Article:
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Boxing's black eye
Holyfield-Lewis flap delivers low blow to sweet science
Posted: Monday March 15, 1999 09:29 PM
By Nick Charles, CNN/SI
ATLANTA (CNN/SI) -- Boxing didn't expect to wake up to headlines like this. Only days after the final bell, a sport ready to toast an undisputed heavyweight champion instead finds itself suffering from a hangover.
"I thought that I won the fight hands down," said Lennox Lewis, the WBC heavyweight champion. "This was highway robbery but what can you do? You can only smile and go on. I call for an immediate re-match next month."
"He may not be happy, he felt he probably won, but altogether ... He had to get over it," said Evander Holyfield, the WBA and IBF champion. "We all have to learn to get over things like that."
For the sell-out crowd that jammed Madison Square Garden, and the millions more who paid to watch at home, the fight was another reason to regard boxing as a sport infected with political machinations and wild disparities that turned what could have been a crowning acheivement into another fiasco.
Controversey is nothing new to boxing. But in recent years the black eyes seem to be multiplying. We've seen rioting in and out of the ring ... We've watched a fighter suffer a nervous breakdown during a heavyweight title fight ... and a gruesome act that shocked even those used to the violence inherent in the game.
Last Saturday night's main event could have added another layer of luster, but a decision incomprehensible to most observers was the low blow boxing was desperate to avoid.
"This fight was great for boxing," said Dino Duva, Lewis' co-promoter. "It was great for the sport. Great for the heavyweight division. That's why this fight sold out in three weeks. That's why the pay-per-view is going through the roof. It was good for boxing and then you know what? You get knocked down with a [expletive] decision like this! Excuse my language!"
"I've been covering boxing twenty years," said boxing analyst Steve Farhood. "I would put this in the top five for the worst decisions I've seen."
What fueled such cynicism is the baffling difference of opinion from the judges. With three different championships on the line, each governing body selected one judge.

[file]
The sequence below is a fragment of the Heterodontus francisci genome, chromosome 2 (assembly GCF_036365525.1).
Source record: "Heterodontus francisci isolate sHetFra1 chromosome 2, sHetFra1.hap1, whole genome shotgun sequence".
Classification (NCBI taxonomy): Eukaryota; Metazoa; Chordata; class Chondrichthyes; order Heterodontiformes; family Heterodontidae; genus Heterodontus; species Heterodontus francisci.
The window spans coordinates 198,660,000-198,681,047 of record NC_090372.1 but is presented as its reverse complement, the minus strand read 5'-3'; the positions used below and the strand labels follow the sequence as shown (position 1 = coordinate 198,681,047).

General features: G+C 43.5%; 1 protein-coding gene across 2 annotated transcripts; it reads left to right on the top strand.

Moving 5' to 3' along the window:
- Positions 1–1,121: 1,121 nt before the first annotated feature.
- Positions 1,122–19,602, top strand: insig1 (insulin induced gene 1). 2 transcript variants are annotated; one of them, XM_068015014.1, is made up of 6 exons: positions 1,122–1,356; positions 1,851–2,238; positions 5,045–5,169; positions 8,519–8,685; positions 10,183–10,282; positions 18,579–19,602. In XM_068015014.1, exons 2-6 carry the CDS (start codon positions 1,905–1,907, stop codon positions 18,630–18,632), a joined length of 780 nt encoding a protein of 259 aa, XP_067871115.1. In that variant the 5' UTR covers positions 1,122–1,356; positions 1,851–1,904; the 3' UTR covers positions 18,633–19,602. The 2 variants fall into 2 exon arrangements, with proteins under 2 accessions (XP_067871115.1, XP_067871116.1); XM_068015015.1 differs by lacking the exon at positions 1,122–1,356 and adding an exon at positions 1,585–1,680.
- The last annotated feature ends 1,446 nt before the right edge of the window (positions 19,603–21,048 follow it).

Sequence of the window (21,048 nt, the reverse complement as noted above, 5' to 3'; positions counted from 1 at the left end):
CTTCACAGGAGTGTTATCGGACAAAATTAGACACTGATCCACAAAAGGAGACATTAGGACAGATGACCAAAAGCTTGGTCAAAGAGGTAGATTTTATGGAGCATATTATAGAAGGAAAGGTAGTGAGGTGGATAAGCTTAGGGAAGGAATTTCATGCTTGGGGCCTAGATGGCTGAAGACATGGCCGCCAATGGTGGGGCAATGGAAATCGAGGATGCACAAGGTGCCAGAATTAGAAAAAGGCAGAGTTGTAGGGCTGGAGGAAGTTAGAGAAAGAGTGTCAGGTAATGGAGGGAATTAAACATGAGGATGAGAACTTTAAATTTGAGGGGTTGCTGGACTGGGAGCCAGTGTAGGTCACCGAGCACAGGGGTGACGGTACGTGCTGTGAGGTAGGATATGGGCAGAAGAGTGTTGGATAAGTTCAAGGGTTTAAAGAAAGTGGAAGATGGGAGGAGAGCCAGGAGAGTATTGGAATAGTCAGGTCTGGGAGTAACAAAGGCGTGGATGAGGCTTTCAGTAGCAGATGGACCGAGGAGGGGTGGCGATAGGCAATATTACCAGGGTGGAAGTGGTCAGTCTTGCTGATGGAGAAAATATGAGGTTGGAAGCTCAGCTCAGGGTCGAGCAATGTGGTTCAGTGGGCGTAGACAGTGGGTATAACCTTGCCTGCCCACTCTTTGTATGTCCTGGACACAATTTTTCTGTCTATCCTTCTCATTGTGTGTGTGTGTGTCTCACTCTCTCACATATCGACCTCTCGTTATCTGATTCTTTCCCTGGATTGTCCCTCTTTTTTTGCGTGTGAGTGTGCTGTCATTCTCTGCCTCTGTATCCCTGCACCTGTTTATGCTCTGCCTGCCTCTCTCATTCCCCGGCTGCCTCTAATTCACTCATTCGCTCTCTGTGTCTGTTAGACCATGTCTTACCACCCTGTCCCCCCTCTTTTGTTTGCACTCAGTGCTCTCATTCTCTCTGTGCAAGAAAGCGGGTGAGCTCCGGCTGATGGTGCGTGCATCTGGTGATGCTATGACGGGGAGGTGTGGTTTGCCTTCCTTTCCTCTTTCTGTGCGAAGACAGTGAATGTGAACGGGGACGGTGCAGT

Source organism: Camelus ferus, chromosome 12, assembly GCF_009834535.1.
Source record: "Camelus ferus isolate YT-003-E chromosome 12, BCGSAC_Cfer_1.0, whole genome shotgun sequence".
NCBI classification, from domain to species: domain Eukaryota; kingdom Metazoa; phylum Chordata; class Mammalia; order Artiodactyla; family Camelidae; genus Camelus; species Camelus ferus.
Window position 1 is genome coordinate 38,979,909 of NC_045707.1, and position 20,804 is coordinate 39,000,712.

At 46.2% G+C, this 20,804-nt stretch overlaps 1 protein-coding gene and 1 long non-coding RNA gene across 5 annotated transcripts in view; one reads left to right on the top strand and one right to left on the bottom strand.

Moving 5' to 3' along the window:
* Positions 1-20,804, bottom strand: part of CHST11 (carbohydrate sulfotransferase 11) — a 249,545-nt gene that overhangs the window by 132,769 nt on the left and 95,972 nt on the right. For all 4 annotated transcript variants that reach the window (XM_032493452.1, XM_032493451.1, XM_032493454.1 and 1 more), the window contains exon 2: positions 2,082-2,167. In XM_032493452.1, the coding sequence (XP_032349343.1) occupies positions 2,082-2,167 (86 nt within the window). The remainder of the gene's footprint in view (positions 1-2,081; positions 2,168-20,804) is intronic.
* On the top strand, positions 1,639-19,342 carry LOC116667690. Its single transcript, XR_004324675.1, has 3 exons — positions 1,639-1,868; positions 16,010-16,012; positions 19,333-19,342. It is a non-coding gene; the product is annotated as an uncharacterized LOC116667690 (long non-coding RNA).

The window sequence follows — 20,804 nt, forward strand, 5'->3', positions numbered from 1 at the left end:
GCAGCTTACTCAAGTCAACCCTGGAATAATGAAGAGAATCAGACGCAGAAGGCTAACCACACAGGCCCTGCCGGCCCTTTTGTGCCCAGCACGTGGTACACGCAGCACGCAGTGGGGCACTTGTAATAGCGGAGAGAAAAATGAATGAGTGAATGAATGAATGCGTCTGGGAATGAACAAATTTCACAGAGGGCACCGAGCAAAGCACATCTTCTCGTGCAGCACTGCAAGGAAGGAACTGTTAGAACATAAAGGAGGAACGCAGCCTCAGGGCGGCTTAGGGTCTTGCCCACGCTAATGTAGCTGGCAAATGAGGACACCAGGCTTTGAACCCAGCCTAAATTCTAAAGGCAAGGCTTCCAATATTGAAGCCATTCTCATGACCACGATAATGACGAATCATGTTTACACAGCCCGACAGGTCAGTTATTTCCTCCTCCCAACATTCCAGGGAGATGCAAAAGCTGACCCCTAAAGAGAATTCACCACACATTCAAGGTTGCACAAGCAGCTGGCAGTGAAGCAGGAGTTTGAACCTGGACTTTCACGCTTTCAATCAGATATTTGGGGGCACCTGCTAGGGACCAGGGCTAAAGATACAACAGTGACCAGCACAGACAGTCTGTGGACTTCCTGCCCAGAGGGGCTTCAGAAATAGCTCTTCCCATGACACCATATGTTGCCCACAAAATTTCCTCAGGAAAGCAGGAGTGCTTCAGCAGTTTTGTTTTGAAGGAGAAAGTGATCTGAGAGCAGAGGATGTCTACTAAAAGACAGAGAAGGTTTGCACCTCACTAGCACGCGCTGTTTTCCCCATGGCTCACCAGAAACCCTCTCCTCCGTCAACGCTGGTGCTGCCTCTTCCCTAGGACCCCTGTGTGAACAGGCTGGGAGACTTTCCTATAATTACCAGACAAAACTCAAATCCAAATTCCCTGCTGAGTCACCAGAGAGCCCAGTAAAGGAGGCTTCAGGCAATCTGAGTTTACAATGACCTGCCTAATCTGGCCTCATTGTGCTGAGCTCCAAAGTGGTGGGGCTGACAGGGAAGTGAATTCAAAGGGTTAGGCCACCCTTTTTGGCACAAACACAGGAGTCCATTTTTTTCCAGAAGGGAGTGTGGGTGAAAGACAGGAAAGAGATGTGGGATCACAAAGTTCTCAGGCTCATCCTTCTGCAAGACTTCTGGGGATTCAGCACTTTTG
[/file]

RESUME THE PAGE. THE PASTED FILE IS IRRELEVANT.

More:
The IBF appointee, Jean Williams is a full-time government employee in New Jersey and the least-experienced of the panel. She thought Holyfield was the winner.
"As the rounds were completed I wrote on the back of the scorecards what they did and what I saw is what I wrote down," said Williams, who judged her first title fight in 1995. "I'm not connected with no one and that's it."
WBC judge Larry O'Connell owns an engraving company in his native England. He called it even.
"I was chosen as a fair British referee with integrity and I've still got that integrity and I don't feel you should judge me on my integrity," O'Connell said. "I done what I saw, and you can only do what you saw. And if I made a mistake and it's an honest mistake, that's the best mistake you can make."
The WBA's Stanley Chirstadoulou has over 20 years' experience scoring fights and heads the South African Boxing Commission. He said Lewis won.
"I don't like to critcize," said Christodoulou, who judged his first title fight in 1976. "They're colleagues of mine. They're people of integrity. They saw it the way they saw it. They sat at different angles but I was honestly of the opinion this evening that Lennox deserved the victory."
Yet, had the dominate Lewis lost the final round, he would have lost the fight and his championship to a battered and bruised Holyfield.
"You had one judge from England," said boxing writer Tom Hauser. "One judge from the United States and one supposedly neutral judge. I mean, what that really presumes is that two of the three judges will be biased and of course the judge from the United States voted for Holyfield."
The only person who seemed to revel in the confusion following the Holyfield/Lewis verdict was promoter Don King -- a man who stood to gain the most from a Holyfield victory because he promotes him and who now can smack his lips at the prospect of the fresh money that should pour in for a re-match.
"I just take it from here and go forward," Kind said. "I said 'let's do it again' right from the ring-side when they said the decision. That's all I know."
The question the paying public will have to now ask is whether it's worth making both a financial and emotional investment in a sport that seemed to insult them once again.
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